This is a repost of what I wrote two years ago with updated links. Have a safe Memorial Day, and remember our Veterans not just on Monday, but every day.
Memorial Day, originally called Decoration Day, was first observed on May 30, 1868 in order to commemorate the sacrifices of Civil War soldiers. It was declared a national holiday by Congress in 1971 to be celebrated on the last Monday in May. I find it so strange that people will wish you a “Happy Memorial Day”. Kind of an oxymoron having “happy” associated with a solemn holiday when we are remembering our veterans, especially those that have died in service to their country defending our freedoms.
The National Moment of Remembrance was also established by Congress and it asks Americans, wherever they are at 3 p.m., local time, on Memorial Day, to pause in an act of national unity for one minute. Congress chose 3 p.m. because it is the time when most Americans are enjoying their freedoms on the national holiday.
This year in Washington (DC) there are a lot of public events that anyone can attend as long as you don’t mind the crowds. There is a concert sponsored by PBS tonight on the South Lawn of the Capital, there is a parade of marching bands and veterans from all 50 states on Monday, and wreath laying ceremony at the Vietnam Veterans Memorial National Memorial. In my opinion, the most impressive gathering is the 21st Rolling Thunder.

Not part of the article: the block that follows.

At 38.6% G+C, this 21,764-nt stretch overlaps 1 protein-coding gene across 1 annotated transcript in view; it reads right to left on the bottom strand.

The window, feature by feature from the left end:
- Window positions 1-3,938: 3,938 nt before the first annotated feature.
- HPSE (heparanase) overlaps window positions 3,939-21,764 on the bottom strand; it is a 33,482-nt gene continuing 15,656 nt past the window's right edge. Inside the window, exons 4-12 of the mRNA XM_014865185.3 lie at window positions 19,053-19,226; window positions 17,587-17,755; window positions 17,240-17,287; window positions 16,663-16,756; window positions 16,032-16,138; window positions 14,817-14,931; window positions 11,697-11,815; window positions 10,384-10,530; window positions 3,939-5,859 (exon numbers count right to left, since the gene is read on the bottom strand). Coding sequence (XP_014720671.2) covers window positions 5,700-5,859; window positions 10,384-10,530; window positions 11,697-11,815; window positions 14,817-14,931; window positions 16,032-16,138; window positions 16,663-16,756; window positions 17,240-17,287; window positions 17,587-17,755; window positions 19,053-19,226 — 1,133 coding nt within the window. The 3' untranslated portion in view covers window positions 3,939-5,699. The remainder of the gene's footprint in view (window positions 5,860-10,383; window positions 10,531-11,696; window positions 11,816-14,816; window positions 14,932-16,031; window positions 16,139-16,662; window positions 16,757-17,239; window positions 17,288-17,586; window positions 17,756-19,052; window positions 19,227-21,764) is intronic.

This year, Rolling Thunder expects to break last year’s participation of over 400,000 motorcycles with almost 825,000 particpants in their weekend-long get-together. I had never heard of Rolling Thunder until I moved to the area. Now, I look forward to the bikes, the noise, and the characters that begin rolling into the Metro DC area beginning the Friday before Memorial Day Monday. The riders are almost all decked out in leather with a U.S. flag somewhere on their clothing and on their bikes. They are loud! And, you can’t miss them. I live about 25 miles outside of the District, and this morning I could hear a large group about 1/2 mile away gunning their engines as they make the trek into Washington. (And, yes, Clover heard the Thunder, thought it was a real storm coming, ran inside and up the stairs and hid in the closet for a half-hour.)
Taken from the Rolling Thunder website:
“The major function of Rolling Thunder®, Inc. is to publicize POW-MIA issues: To educate the public that many American prisoners of war were left behind after all previous wars and to help correct the past and to protect future veterans from being left behind should they become prisoners of war-missing in action.”
Can you imagine what 400,000 motorcycles, mostly Harley-Davidsons, sound like when they rev up their engines all at the same time?
It sounds like thunder.